Brazil’s Vinegar Revolution: Left in Form, Right in Content

These are some of the reasons why Washington and its allies are attempting to carry out a vast, coordinated and covert regime change strategy in Brazil, in cahoots with Brazil’s ultra-reactionary comprador elites who detest the centre-left orientation of the Brazilian government and long for a return to the good old days of fascist dictatorship from 1964 to 1985.

The class of people who will lose most in this game are the very people protesting, the new petite-bourgeoisie, a credit-bubble class who will default on their debts, thus falling back into proletarian and lumpen-proletarian classes.

As already stated, there are very real economic and social problems in Brazil. The country has some of the highest inequalities in the world. But these are the consequences of capitalism. Why, then, are the protestors not marching for socialism or better collective bargaining rights for workers? Why is the focus of the rage against corrupt politicians and not corrupt multinational corporations? Why have the mass media given the protests such coverage and support? New stations such as Globo are owned by mega-rich dynasties who have always demonized popular movements. Globo was a staunch supporter of the fascist regime that ruled until 1985. Why has the right wing establishment press which promotes neoliberal economics, privatization and the Washington Consensus, suddenly become a sympathizer with people protesting for ‘public services’?

Why have film stars and new age pop idols, who have no history of sympathy for the cause of labour, pledged their support for the protestors? As governor of California, Arnold Schwartznegger launched a massive privatization programme that included highways, public pensions and water, resulting in the impoverishment of hundreds of thousands of citizens — and this is the man supporting popular protests for public services in Brazil?

The bulk of the protest movement is made up of the emerging petite-bourgeoisie; this is a university educated class who are using social media to organize and protest issues that are said to transcend the political spectrum of right and left, such as an end to corruption, more public spending etc.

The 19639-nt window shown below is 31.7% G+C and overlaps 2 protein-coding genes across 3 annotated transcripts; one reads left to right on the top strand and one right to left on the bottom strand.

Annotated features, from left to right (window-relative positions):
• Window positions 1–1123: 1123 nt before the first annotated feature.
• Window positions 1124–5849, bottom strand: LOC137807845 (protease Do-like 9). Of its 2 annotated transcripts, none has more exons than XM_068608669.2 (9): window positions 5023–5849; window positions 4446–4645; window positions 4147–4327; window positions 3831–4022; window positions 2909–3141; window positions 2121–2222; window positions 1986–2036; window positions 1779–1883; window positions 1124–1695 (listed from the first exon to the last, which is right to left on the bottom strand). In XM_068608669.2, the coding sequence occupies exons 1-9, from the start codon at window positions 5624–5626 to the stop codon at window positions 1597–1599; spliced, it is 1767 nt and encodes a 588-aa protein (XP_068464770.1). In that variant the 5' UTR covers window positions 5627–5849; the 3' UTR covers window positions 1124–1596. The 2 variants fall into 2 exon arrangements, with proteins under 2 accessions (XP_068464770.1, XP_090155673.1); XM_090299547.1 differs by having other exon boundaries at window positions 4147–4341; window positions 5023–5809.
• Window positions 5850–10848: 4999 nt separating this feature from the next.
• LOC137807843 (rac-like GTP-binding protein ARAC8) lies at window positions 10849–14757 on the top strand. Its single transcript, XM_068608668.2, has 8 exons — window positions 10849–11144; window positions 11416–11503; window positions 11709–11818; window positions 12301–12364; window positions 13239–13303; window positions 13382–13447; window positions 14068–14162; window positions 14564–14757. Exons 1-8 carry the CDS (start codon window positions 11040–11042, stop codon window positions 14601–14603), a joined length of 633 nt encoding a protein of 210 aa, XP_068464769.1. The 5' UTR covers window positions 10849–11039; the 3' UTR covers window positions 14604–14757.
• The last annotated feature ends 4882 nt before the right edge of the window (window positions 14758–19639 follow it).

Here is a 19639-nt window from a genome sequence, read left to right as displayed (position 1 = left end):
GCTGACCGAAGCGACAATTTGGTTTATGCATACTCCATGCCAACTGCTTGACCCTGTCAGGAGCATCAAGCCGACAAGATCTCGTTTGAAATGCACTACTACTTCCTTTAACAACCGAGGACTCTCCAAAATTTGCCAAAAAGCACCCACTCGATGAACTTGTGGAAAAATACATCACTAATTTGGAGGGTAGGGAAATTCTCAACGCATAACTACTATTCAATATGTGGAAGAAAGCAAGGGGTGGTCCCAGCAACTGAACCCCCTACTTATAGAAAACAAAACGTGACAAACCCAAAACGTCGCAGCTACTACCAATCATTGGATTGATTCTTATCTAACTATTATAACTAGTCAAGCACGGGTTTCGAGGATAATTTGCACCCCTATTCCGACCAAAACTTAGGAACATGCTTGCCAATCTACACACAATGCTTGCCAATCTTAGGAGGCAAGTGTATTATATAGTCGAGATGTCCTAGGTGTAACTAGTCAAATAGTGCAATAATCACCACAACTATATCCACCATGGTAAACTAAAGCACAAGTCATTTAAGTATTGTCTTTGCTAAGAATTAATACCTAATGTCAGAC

The petite-bourgeoisie is composed of about 40 million people, who were lifted out of poverty thanks to the economic boom that enabled a rise in the domestic consumer market through state-sponsored low interest rates. However, the credit boom has resulted in a looming household debt crisis as many of the lower middle class families struggle to repay their loans while inflation, due to a global currency war, has put further pressure on the economy.

The Brazilian protests were sparked in Sao Paulo when Workers Party major Fernando Haddad and right-wing governor Geraldo Alcmin decided to raise bus and metro fares by 10 percent. The protests were organized by a movement called Movimento Passe-Livre- Movement for free passes, an anarchist collective agitating for free transport. The movement’s support base tends to come from the petite-bourgeoisie of the universities. In spite of its very noble desire for free transport, the movement has little support among the working class.

Brazil has a long and proud history of anarcho-syndicalist activism, having organized some of the country’s biggest social revolts such as the 1917 Libertarian Insurrectionary Strike in Sao Paolo. The anarchist tradition in Brazil grew out of the country’s history of slavery. Runway slaves formed ‘quilimbos’, anarchist communities such as at Palmares where 20,000 runaway slaves formed an egalitarian community which lasted from 1602 to 1695.